Okay, so I’m a newbie at this bird stuff. I’ve always kind of scoffed at “birders” and yet there’s something really intriguing about their behavior (both the birds and the birders). After a good warming lunch, we partnered with another group canvassing our area, the head of which was Dan Gleason, ornithologist from the University of Oregon, and this kind, patient man filled us with all manner of intriguing information about birds.

A thoroughly enjoyable day. Next year I’ll wear insulated mittens like everybody else. My fingers suffered. I’ll bring my own thermos of coffee and my husband, who would enjoy an interesting day outside as well.

Between now and then, I’ll pay more attention to my bird feeders, my bird houses, my bird book and my backyard visitors.

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Rightmindedness

I’ve been giving a lot of thought lately to that word: Rightmindedness.

We have a thousand opportunities every day to choose our mindset. If we get our minds right, we can choose happiness, joy, freedom, love, light, loyalty, sunshine.

Or, if something we don’t like happens, we can allow it to color our whole day, our month, our year.  A moment’s temptation can throw us off a diet, for example, and in a few days, all the good hard work that’s been done is erased. Or, we could choose to not let that happen. We could choose to put our minds right again, and not let a small slip throw our world into chaos.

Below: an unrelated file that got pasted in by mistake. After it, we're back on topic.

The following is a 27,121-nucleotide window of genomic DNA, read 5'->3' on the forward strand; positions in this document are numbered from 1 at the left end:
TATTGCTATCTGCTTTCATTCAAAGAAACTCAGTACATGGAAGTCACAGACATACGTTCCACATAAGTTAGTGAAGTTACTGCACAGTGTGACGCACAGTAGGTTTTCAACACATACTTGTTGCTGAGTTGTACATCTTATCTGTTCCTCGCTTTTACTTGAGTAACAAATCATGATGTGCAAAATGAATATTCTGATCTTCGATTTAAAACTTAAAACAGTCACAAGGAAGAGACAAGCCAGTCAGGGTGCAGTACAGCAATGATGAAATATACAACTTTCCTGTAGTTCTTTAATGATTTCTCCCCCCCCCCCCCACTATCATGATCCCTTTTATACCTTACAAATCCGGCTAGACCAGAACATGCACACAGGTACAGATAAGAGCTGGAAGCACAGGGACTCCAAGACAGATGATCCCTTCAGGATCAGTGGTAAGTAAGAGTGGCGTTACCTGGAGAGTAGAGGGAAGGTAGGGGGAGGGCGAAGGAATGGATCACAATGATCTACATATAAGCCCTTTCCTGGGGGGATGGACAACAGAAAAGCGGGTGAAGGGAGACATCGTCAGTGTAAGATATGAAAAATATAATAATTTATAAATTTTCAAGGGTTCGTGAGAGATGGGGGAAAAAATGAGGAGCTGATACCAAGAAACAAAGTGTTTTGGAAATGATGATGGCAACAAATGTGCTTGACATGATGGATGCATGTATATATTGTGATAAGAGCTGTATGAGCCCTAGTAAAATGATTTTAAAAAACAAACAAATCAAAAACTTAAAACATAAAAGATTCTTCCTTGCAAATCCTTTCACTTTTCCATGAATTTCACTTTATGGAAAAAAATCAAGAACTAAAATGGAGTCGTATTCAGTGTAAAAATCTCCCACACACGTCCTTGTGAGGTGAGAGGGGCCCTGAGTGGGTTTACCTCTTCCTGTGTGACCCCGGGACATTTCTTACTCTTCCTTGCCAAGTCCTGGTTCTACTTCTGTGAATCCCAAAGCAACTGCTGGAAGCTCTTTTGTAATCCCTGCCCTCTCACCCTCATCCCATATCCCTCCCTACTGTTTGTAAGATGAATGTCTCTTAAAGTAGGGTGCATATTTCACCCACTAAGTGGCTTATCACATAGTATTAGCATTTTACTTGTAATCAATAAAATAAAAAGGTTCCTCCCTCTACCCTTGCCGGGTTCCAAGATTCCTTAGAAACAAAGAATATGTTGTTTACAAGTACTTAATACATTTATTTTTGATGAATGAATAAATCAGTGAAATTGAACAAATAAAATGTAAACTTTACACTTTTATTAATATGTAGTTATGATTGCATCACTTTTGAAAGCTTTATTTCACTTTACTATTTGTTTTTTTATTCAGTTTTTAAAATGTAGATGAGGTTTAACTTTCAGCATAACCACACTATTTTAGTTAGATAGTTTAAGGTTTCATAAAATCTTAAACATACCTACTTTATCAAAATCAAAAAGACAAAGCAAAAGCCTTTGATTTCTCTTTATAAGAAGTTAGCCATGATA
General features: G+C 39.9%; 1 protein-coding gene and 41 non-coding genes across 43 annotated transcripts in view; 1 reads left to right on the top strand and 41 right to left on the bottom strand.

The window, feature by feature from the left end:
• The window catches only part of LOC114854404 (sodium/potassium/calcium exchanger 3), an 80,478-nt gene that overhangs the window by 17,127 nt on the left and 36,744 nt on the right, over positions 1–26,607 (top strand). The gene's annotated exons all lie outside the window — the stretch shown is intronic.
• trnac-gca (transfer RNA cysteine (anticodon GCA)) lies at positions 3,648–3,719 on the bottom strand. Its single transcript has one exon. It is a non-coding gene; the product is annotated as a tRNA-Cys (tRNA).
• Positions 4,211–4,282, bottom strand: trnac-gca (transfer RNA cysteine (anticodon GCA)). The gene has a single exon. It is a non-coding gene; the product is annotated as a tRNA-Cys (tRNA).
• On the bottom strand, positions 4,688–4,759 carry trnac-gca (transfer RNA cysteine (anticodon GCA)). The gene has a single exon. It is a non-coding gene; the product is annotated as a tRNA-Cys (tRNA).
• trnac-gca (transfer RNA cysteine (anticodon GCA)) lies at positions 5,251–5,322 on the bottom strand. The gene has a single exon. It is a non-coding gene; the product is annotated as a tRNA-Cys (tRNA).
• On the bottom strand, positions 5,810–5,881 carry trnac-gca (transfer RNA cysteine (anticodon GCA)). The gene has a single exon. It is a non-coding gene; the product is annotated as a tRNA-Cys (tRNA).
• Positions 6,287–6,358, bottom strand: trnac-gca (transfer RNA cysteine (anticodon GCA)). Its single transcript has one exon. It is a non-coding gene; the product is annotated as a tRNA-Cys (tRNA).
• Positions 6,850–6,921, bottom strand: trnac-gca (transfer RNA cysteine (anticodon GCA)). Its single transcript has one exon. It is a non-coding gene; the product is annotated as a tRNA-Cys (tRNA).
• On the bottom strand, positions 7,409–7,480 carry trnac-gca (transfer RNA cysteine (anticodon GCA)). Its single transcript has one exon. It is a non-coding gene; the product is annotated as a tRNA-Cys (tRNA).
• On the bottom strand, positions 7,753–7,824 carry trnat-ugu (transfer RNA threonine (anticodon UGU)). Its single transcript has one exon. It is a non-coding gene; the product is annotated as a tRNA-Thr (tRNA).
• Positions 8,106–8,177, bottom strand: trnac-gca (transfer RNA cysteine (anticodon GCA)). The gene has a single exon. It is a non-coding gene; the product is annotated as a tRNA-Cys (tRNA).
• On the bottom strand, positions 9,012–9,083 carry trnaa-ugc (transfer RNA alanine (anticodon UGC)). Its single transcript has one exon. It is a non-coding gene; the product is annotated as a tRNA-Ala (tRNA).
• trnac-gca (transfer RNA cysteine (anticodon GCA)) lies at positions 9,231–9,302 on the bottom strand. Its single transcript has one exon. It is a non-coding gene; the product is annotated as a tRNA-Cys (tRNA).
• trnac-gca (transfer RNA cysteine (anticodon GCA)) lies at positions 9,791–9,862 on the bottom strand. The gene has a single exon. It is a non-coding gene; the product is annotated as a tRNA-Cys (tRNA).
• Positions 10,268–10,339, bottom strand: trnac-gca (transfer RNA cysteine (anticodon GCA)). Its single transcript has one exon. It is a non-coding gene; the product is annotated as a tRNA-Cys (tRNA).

The same goes for fear and anxiety. We can let it run our lives, or we can live with self-forgiveness and let old conflicts go. When new situations arise, we have the power to choose our reaction to them. If we behave ourselves, what do we care if others misbehave?

I read an article about how human minds seek out similarities. We like finding coincidences. We match up things that go together. We say things like: He looks just like so-and-so, except for…”  And that also goes for series of events. In one day, we could have a flat tire, have to wait so long at a professional’s office that we miss another appointment, get some bad news and have to deal with a miscommunication. Each of those things has the potential to ruin our day, if we let it, especially if we run down the litany of everything that went wrong to the spouse or loved one.

Instead, we should run down all the great things that happened. All the miracles that we’ve bunched together, all the coincidences, all the moments of synchronicity and delight. All the good things that people did for us, all the nice things people said about each other.

We’re not in control of much in our lives, but we are in control of our attitude. I know people who are negative, and I know people who are positive. I’d rather hang with the positive folks. The socially fragrant ones help me enjoy life.

I’m working on getting my mind right, one decision at a time, because that will make life a lot more fun. And it will also make the world a better place.

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Filed under Beauty, connections, Discipline, Friends, Fun, goals, Goodness, Honesty, Joy, peace, Personalities, regrets, relationships, Spirituality

We Choose Our Lives

Those of you who are parents have undoubtedly said to your pre-teen or teen, “You’ll remember these times as the best times of your life.” We worry that they want to grow up too fast, cutting short many childhood experiences, in quest for the more alluring adult activities. I was one of those kids; perhaps we all were. Eager to get out of high school and get a job, get out of the house, get on with life.